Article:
We often hear about industrial factories and fossil fuel plants releasing tons of carbon dioxide into the atmosphere, but how often do we talk about the carbon footprint of the world’s richest one percent? According to the Washington Post, climate experts believe that the world’s most affluent need to reduce their footprint by thirty percent to help slow climate change. In fact, the wealthiest ten percent are responsible for an entire half of the world’s greenhouse gases. Internationally, the top one percent makes more than 871,320 USD, but the wealthiest ten percent only earns 93,170 USD a year. Additionally, one need only earn 4,210 USD annually to be richer than half of the world’s population. The massive divide between the top one and ten percent illustrates the massive wage gap in the world, which is almost directly proportional to their susceptibility to climate change. In contrast, the poorest half of the population (which comprises 3.5 billion people) is only responsible for ten percent of the world’s carbon emissions. However, their communities are also the most susceptible to climate change.
The disparity between the amount of various social classes’ carbon emissions can be attributed to factors such as more travel, energy intensive homes, and an increased amount of red meat in diets. Most Americans use cars, emitting 8,887 grams of carbon dioxide per gallon of gasoline. However, many wealthy individuals use private jets, resulting in a spike in their carbon footprint. An average plane emits around 53 pounds of carbon dioxide per mile. However, depending on the model of the aircraft, private jets can emit ten to forty times as much carbon dioxide as a regular passenger plane. Wealthier people also tend to have more energy intensive homes. According to the U.S Energy Information Administration, more than half of the energy used in homes is for heating and cooling systems. Almost 90% of American homes contain A/C units, most of them were put in place before the year 2000. The older technology is detrimental to our environment and contributes to around 25% of global greenhouse emissions. Additionally, livestock contributes to around 14.5% of emissions. While meat is not essential for our survival, it is very common in the diets of wealthier people. Around 360 million tonnes of meat are consumed annually, amounting to 7.1 gigatonnes of carbon dioxide. The carbon footprint varies for different meats. For example, lamb emits 6.5 times as much carbon dioxide as tuna. Those with more money tend to eat more land animals such as poultry or beef, emitting more carbon dioxide than those whose diets incorporate more fish.
We do not have the power to outlaw everything that harms our climate, but we must make the conscious decision to help the environment. In America, the average car costs 40,000 USD. Instead of purchasing a car that runs on gasoline, buy an electric car. The cheapest electric car is currently the 2020 Mini Cooper SE, starting at 30,000 USD. Additionally, Tesla, a world renowned electric vehicle company, sells their Tesla Model 3 for only 38,000 USD. Additionally, instead of eating red meat, use meat substitutes such as Beyond Meat. Brands like these provide environmentally friendly food that still taste like meat. A diet without meat produces 41.7% less carbon dioxide than one with meat. Finally, look to more eco friendly ways to cool and heat your house. Some climate advocates such as Hank Green have even opted to not use their A/C system and are simply putting on more layers during the winter. However, solar and geothermal systems are both environmentally friendly options. While the prices of these systems are generally higher than the average heating and cooling system, you must again make the decision to sacrifice comfort for the well being of our planet.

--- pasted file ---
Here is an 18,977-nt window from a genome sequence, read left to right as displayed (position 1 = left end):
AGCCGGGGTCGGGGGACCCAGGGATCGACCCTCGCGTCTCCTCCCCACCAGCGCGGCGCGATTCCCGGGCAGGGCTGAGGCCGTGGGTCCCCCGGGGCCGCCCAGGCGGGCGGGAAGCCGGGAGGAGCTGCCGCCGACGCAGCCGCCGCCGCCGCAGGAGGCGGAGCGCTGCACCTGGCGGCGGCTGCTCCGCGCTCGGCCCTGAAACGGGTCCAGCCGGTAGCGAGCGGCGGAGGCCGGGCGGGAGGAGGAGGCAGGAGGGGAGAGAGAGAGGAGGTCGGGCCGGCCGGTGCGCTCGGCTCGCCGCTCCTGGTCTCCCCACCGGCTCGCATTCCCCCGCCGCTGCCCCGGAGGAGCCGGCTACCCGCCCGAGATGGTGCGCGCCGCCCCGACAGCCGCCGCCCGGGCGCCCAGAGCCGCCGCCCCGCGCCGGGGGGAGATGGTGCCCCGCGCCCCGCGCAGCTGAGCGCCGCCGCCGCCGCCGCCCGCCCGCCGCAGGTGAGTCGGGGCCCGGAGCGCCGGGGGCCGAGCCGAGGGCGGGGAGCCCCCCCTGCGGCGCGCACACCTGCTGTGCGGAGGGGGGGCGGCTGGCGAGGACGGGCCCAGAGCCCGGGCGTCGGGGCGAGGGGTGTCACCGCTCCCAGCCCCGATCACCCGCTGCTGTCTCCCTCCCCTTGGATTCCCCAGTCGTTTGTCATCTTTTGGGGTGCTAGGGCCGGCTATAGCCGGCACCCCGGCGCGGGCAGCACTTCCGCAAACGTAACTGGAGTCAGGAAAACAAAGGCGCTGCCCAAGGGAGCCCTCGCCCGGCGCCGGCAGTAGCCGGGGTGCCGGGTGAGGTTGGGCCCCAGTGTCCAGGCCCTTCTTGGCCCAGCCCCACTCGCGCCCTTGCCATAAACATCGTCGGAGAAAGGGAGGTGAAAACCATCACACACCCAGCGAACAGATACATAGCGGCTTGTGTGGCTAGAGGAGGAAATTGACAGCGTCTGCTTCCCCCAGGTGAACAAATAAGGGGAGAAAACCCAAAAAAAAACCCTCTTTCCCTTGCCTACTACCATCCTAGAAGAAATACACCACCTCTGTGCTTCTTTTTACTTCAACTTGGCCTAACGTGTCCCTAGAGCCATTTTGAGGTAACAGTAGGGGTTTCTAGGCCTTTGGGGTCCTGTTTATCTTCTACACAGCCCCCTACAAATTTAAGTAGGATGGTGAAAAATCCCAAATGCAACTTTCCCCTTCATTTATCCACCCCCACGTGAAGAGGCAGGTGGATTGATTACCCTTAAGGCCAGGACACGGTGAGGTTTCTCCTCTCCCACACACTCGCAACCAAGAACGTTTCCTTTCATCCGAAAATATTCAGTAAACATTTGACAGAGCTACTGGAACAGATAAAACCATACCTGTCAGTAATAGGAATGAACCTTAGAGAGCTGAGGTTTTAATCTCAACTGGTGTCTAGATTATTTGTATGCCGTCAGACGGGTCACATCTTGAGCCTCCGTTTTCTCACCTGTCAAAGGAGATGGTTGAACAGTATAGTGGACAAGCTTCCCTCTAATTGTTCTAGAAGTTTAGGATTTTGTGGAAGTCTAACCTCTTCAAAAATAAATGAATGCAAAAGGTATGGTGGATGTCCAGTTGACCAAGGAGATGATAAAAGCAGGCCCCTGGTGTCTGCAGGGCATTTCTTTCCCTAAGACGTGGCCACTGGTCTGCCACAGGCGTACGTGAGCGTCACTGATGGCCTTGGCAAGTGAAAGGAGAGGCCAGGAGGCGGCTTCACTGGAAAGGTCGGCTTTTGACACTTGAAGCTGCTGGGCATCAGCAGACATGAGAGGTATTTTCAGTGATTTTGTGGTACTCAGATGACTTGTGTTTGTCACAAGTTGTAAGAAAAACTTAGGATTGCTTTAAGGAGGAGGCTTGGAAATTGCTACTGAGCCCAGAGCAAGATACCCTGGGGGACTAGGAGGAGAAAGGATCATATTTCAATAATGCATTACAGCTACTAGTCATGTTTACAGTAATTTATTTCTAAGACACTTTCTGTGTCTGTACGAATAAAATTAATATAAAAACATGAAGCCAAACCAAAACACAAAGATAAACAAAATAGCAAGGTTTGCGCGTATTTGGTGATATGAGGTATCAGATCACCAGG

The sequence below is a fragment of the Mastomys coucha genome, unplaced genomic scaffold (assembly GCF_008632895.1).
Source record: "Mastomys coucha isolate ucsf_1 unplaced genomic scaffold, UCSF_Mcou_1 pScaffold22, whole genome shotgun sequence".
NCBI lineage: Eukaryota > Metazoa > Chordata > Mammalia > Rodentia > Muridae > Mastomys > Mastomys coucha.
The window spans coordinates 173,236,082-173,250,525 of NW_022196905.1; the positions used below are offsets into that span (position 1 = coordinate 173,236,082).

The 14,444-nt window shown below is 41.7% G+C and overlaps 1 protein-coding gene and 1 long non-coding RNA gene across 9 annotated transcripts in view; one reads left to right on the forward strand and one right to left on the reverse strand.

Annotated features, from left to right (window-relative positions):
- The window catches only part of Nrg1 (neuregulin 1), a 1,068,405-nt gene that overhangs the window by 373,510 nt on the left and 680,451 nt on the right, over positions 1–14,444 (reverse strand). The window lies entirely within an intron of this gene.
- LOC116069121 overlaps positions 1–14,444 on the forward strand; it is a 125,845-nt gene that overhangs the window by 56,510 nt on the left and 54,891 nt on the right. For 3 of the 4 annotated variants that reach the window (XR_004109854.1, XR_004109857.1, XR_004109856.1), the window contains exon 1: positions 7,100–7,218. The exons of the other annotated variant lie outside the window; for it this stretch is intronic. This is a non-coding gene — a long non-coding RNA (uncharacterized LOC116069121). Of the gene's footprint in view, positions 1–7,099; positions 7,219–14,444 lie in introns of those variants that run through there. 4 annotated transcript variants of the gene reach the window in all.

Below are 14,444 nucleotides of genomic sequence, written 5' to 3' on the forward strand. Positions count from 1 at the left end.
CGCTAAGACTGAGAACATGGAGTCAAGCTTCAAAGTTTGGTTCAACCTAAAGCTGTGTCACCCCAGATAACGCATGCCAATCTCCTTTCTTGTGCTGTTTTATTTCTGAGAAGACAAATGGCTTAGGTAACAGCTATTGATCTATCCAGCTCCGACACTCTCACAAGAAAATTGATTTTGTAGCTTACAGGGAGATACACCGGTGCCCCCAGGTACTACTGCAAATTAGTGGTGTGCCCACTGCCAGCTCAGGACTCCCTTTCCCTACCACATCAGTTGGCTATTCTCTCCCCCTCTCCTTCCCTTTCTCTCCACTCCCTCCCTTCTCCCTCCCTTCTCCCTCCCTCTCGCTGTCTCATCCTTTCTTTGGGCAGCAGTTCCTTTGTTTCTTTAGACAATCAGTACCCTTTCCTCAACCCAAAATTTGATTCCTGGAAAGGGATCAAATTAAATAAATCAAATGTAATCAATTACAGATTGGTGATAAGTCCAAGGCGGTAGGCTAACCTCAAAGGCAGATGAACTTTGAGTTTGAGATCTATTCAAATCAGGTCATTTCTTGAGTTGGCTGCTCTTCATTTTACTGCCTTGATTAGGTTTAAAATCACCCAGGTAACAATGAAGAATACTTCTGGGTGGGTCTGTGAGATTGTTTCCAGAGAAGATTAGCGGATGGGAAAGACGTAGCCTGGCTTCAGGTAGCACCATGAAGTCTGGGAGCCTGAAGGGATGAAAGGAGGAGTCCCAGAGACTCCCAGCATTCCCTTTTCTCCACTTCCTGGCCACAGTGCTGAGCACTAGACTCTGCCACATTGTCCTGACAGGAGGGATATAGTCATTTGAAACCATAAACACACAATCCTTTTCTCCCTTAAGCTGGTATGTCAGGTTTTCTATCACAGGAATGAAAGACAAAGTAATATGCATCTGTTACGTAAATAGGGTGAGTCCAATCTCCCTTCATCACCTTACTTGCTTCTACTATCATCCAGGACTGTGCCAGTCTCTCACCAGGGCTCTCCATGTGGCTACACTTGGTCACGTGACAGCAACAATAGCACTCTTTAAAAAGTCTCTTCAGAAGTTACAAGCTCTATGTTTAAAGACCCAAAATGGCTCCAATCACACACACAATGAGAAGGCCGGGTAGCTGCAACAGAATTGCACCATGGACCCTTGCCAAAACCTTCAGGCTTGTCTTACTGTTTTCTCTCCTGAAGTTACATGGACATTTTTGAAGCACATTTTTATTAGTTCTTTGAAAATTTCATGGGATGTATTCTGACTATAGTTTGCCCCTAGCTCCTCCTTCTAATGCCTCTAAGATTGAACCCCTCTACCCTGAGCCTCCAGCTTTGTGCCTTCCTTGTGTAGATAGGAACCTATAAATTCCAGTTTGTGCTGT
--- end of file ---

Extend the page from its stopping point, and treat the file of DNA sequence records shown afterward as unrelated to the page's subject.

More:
As wealth increases, quality of life goes up as well, thus leading to a higher carbon footprint. Luxury carbon emitters owned by the top 1% such as the private jet add tons of unnecessary carbon dioxide to our atmosphere. While the richest 10% are responsible for half of the world’s greenhouse gas emissions, we should still remember the impact of our own carbon footprint. Although we cannot force the extremely wealthy to give up parts of their extravagant lifestyles, we can contribute to our environment by reducing our own carbon footprint.
Dennis, Brady, et al. "The World's Rich Need to Cut Their Carbon Footprint by a Factor of 30 to Slow Climate Change, U.N. Warns." The Washington Post, 9 Dec. 2020,
"Extreme Carbon Inequality." Oxfam Media Briefing, PDF ed., 2 Dec. 2015.
Vidal, John. "Climate Change Will Hit Poor Countries Hardest, Study Shows." The Guardian, 27 Sept. 2013, www.theguardian.com/global-development/2013/sep/27/climate-change-poor-countries-ipcc.
Elkins, Kathleen. "How Much Money You Need to Be Part of the 1 Percent Worldwide." CNBC, 2 Nov. 2018, www.cnbc.com/2018/11/01/how-much-money-you-need-to-be-part-of-the-1-percent-worldwide.html.
Willow, Francesca. "The Emissions of Private Jets and Why It's Time for a Carbon Tax." Ethical Unicorn, 29 Apr. 2020, ethicalunicorn.com/2020/04/29/the-emissions-of-private-jets-why-its-time-for-a-carbon-tax/#:~:text=The%20report%20estimated%20that%20Gates,than%20five%20tonnes%20per%20person.
Gustin, Georgina. "As Beef Comes under Fire for Climate Impacts, the Industry Fights Back." Inside Climate News, 21 Oct. 2019, insideclimatenews.org/news/21102019/climate-change-meat-beef-dairy-methane-emissions-california/.
"Fight Climate Change by Going Vegan." PETA, www.peta.org/issues/animals-used-for-food/global-warming/#:~:text=Researchers%20with%20Loma%20Linda%20University,gases%20than%20meat%2Deaters%20do.
"Use of Energy Explained: Energy Use in Homes." EIA, 4 Aug. 2020, www.eia.gov/energyexplained/use-of-energy/homes.php.
Copyright © 2020 Change the End - All Rights Reserved.